This is the wonder that is Estival 2011, Manchester University Music Society’s 33rd annual festival of music and art. The theme is the music of Russia, the highlight being Thursday night’s performance of Shostakovich’s heart-stopping 5th Symphony.

 

Pop along if you’re in Manchester – there are concerts at 1.10, 5 and 7.30 every day up to and including Thursday, but the music and general merriment basically goes on all day! Somehow, this festival manages to be educational without being dull; to be classical without being exclusive; and to have a ‘festival atmosphere’ without being a rowdy, drunken, muddy mess. Take that, Glasto.

 

estival.co.uk

We saw this fantastic show at The Lowry last night. For those not familiar with it, it’s Sesame Street. For adults. It’s difficult to put it any other way.

That concept works on so many more levels than you might first imagine, though. It’s not as basic as having puppets make racist jokes – although that does happen. And it goes beyond the puerility of making those same puppets have loud, energetic sex – although that definitely happens too.

But not only does Avenue Q use adult humour to parody a children’s format, it uses a child’s way of thinking to deal with everyday issues from a fresh angle. So through song, dance, puppetry and humour – traditionally tools for teaching literacy and numeracy to kids – grown-ups can learn about things like discrimination, unemployment and homophobia; perhaps even a little bit about the meaning of life.

I have yet to figure out the serious message behind this number, though…:

I met Cathy, Manchester International Festival‘s Marketing Director, earlier today to discuss the possibility of my helping her team out over the next few weeks. I left their King Street office with the seemingly Herculean task of promoting MIF amongst this city’s student population. Why Herculean? Because so few students have heard of the festival!

Armed with a zealous desire to preach the good news to the culturally poor of Manchester’s universities, and a good chunk of free time (my newfound courseworklessness affords me such luxuries) I sat down on a bench in front of Central Library and wrote the following article for submission to the Mancunion…only to discover that the student newspaper closed up shop a while ago for exams and summer. So I thought it would be best to blogify it rather than deprive the world of my message! Here goes…

A biennial celebration of art and culture that invades and pervades Manchester for two and a half weeks, costing several million pounds while bringing several more million into the local economy, and attracting over 200,000 people to over 20 events in over 14 venues around the city, could surely not have slipped through your radar. But have you heard of Manchester International Festival? If not, you’re far from alone.

Back for the third time this year, MIF 2011 will be even bigger and better than ever before. At least, that’s the impression I’m getting; I can’t comment on this with any real authority because I didn’t know the festival existed until a couple of months ago! But it’s absolutely huge, the colossal cultural elephant in the metropolitan room that is Manchester. This year it’s enlisting the talent of huge names like Björk, Snoop Dogg, Damon Albarn, Victoria Wood and even The Doctor. But despite its global reputation as the greatest festival that focuses on commissioning new work – be it visual art, music, theatre and/or dance – something is hampering students’ awareness of this groundbreaking sensation.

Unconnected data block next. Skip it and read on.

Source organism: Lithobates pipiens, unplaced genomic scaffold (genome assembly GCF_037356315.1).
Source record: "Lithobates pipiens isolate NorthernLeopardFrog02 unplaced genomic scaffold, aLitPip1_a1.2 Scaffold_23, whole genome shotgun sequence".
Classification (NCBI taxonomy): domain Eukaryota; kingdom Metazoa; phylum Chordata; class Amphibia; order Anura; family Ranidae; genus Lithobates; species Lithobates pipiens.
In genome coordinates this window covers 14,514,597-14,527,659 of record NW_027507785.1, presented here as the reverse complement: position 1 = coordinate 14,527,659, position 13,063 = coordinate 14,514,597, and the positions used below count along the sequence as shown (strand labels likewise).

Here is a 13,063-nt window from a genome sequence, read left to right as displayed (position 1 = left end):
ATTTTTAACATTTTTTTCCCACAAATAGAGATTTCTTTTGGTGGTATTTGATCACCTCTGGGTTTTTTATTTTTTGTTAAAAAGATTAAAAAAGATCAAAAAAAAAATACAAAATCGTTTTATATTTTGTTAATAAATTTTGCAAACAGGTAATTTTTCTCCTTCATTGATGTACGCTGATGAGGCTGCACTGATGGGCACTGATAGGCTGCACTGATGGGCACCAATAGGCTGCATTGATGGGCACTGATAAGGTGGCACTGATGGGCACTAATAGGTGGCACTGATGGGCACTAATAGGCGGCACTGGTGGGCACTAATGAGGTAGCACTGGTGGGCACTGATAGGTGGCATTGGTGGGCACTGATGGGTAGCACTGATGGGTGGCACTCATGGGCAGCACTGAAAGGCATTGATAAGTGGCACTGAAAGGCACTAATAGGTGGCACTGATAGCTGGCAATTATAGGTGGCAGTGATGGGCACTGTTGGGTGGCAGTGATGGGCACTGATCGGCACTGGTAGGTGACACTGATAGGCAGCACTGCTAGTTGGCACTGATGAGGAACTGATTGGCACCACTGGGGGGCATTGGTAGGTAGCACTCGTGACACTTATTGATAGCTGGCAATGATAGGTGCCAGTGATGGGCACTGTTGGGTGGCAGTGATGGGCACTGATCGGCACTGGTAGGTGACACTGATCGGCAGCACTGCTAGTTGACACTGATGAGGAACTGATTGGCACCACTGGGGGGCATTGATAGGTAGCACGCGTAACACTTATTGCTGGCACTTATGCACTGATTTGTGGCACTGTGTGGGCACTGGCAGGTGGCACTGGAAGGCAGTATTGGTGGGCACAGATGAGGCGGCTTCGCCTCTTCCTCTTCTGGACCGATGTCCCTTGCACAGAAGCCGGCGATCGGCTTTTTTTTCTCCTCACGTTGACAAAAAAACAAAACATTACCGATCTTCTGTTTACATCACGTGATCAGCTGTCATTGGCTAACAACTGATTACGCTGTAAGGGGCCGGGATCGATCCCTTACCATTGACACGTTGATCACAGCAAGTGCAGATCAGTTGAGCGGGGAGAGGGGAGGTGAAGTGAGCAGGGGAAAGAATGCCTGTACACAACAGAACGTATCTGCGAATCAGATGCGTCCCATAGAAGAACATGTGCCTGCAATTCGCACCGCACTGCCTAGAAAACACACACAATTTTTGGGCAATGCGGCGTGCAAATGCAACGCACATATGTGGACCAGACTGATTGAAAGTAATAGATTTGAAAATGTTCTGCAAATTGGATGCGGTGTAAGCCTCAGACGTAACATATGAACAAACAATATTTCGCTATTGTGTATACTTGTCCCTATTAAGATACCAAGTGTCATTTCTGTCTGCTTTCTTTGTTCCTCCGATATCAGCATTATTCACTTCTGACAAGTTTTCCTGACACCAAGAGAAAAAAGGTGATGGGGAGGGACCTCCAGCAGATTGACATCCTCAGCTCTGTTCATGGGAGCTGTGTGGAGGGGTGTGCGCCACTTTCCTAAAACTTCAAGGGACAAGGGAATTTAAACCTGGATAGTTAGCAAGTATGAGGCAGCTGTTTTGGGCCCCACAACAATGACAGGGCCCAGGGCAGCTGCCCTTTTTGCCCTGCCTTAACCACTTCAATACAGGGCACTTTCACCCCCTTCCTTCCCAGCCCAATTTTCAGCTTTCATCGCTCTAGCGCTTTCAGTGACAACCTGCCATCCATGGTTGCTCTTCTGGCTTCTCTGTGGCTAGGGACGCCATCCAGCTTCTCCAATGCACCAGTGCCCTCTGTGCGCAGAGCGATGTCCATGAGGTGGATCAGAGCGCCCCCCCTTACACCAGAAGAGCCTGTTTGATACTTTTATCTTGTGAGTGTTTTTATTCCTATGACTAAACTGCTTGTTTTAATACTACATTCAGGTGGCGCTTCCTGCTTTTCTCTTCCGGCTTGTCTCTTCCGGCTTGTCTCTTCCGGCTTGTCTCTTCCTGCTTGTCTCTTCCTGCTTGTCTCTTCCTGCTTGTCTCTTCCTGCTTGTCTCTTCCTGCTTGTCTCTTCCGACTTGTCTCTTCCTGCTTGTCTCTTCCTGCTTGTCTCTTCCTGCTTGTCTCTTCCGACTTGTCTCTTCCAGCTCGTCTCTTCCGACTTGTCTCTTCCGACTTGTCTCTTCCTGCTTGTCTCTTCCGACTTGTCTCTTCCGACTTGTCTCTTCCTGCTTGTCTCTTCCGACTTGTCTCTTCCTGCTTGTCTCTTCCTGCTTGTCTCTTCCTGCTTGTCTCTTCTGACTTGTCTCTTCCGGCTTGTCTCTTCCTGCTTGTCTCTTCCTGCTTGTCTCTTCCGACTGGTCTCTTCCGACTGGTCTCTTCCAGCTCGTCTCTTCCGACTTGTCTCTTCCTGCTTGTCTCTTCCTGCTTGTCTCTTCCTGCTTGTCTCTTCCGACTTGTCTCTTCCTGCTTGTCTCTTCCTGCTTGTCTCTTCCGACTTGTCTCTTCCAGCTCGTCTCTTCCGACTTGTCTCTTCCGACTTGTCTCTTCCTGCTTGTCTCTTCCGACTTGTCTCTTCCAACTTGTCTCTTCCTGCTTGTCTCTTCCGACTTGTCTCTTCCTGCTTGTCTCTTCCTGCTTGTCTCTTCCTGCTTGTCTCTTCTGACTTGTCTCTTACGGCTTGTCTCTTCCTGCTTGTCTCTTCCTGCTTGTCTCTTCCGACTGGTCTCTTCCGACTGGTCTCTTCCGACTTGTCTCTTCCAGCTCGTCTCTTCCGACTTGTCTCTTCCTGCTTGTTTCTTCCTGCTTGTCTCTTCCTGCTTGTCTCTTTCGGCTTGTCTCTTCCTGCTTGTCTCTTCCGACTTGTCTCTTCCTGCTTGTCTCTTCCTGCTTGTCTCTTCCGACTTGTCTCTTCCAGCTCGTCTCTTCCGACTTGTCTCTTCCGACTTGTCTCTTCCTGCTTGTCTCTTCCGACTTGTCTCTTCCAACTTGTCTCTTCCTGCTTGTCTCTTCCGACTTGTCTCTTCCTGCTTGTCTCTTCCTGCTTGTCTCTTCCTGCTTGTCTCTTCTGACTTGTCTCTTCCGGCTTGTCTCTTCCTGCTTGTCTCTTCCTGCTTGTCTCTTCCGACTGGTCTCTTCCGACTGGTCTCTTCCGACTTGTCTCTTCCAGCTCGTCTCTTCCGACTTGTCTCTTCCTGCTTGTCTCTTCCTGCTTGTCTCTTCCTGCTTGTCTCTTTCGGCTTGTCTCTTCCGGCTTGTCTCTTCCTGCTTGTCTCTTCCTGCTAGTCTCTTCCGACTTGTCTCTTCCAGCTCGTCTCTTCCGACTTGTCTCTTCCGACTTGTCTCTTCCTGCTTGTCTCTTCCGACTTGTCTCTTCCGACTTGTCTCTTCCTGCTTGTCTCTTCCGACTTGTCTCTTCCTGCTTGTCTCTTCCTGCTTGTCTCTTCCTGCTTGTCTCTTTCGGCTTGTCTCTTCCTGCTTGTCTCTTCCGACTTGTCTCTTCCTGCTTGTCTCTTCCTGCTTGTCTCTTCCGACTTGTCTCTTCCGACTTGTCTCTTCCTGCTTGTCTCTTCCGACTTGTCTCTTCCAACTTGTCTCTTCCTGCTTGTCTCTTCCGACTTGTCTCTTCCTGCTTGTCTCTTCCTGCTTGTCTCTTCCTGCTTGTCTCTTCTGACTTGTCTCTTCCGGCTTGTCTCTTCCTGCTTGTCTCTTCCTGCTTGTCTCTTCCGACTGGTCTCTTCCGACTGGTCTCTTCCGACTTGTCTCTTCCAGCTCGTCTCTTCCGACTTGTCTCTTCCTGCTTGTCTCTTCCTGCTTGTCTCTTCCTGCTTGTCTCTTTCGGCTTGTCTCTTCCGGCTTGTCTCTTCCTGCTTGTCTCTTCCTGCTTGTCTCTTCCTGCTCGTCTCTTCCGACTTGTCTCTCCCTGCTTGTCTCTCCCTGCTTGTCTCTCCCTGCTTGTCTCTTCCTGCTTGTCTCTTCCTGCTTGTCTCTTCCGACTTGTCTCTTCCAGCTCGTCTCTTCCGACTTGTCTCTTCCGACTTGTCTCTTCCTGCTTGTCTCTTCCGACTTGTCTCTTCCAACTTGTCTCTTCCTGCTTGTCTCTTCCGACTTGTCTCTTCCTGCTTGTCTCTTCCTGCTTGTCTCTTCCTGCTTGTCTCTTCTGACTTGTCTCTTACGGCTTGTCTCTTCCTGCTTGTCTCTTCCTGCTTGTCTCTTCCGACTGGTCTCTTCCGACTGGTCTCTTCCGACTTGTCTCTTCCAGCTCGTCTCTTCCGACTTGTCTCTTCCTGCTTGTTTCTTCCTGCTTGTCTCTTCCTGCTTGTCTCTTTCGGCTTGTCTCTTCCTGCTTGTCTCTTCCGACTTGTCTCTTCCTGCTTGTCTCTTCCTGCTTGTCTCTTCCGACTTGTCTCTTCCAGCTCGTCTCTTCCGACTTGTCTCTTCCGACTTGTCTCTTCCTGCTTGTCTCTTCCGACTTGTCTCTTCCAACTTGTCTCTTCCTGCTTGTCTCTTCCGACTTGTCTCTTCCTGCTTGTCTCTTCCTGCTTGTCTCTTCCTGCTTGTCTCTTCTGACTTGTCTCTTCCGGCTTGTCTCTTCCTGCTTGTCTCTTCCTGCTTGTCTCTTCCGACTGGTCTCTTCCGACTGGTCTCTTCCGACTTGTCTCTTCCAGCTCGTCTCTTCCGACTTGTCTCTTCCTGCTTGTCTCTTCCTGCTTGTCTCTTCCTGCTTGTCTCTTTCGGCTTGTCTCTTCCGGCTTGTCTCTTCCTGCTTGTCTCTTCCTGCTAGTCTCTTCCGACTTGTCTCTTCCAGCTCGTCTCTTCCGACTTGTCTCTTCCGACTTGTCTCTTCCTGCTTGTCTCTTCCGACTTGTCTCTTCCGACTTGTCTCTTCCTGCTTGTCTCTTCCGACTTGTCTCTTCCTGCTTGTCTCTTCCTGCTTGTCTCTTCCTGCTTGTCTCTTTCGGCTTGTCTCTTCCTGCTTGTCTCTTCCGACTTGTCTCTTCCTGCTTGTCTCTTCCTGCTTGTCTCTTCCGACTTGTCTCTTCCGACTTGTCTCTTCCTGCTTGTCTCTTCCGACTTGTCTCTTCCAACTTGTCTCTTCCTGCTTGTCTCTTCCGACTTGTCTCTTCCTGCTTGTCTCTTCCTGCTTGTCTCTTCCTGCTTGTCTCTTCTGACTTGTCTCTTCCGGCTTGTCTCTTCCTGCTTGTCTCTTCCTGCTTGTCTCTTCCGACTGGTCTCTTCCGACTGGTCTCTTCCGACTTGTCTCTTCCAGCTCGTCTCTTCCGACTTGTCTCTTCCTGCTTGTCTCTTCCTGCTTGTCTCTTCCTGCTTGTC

Perhaps it’s the very fact that, as a biennial festival, someone on a three-year degree course can only come across it a maximum of twice between freshers’ week and graduation. More likely, it’s that most students are at home while MIF is happening (this year it’s 30th June – 17th July). I wouldn’t dream of missing the action, though, even if it means spending a little less time at home this summer. As soon as I heard about it, I signed up to join the 400-strong team of volunteers that play a huge part in making the festival happen. Why is it that we students are so keen to spend three months at home, perhaps venturing out to a holiday destination but missing out on the amazing things that are going on in our university cities? After all, our relationship with these places is often not that close while we’re studying; why not make more of an effort when we’re free?

I think the bottom line here is that Manchester students miss out on great things like MIF because we just don’t get out enough! Alright, we get out enough to know where to get the most intoxicated for the least outlay; we might even be relatively familiar with the music scene; but how well do we really know Manchester? This whole rant is very hypocritical, I confess; I’ve still got a great deal to learn about this unconventionally beautiful city. But that’s the aim of the dissertation I’m about to start writing; I want to investigate whether Manchester has the cultural calibre to compete with the New Yorks and Viennas of this world. In other words, I’m hoping to prove why Manchester truly is international.